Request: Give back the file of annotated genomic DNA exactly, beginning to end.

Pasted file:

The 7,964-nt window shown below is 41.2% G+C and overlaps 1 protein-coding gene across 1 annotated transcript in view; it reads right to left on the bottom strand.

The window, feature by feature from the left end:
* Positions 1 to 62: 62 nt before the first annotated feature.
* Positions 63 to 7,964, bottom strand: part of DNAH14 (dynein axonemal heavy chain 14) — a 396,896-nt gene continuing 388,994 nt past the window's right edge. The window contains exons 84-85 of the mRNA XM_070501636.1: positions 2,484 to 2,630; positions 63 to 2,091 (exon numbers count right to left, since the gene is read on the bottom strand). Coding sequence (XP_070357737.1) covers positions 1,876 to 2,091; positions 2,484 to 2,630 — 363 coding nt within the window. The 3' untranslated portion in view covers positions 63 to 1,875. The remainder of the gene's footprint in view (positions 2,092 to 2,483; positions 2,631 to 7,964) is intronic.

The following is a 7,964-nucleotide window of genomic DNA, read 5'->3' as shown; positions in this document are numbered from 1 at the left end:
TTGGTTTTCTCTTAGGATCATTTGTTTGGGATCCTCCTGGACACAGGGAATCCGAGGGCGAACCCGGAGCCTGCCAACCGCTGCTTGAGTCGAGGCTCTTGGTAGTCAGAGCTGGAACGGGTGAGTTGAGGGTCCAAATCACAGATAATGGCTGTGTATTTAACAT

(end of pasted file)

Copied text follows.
The 7,964-nt window shown below is 41.2% G+C and overlaps 1 protein-coding gene across 1 annotated transcript in view; it reads right to left on the bottom strand.

The window, feature by feature from the left end:
* Positions 1 to 62: 62 nt before the first annotated feature.
* Positions 63 to 7,964, bottom strand: part of DNAH14 (dynein axonemal heavy chain 14) — a 396,896-nt gene continuing 388,994 nt past the window's right edge. The window contains exons 84-85 of the mRNA XM_070501636.1: positions 2,484 to 2,630; positions 63 to 2,091 (exon numbers count right to left, since the gene is read on the bottom strand). Coding sequence (XP_070357737.1) covers positions 1,876 to 2,091; positions 2,484 to 2,630 — 363 coding nt within the window. The 3' untranslated portion in view covers positions 63 to 1,875. The remainder of the gene's footprint in view (positions 2,092 to 2,483; positions 2,631 to 7,964) is intronic.

The following is a 7,964-nucleotide window of genomic DNA, read 5'->3' as shown; positions in this document are numbered from 1 at the left end:
TTGGTTTTCTCTTAGGATCATTTGTTTGGGATCCTCCTGGACACAGGGAATCCGAGGGCGAACCCGGAGCCTGCCAACCGCTGCTTGAGTCGAGGCTCTTGGTAGTCAGAGCTGGAACGGGTGAGTTGAGGGTCCAAATCACAGATAATGGCTGTGTATTTAACAT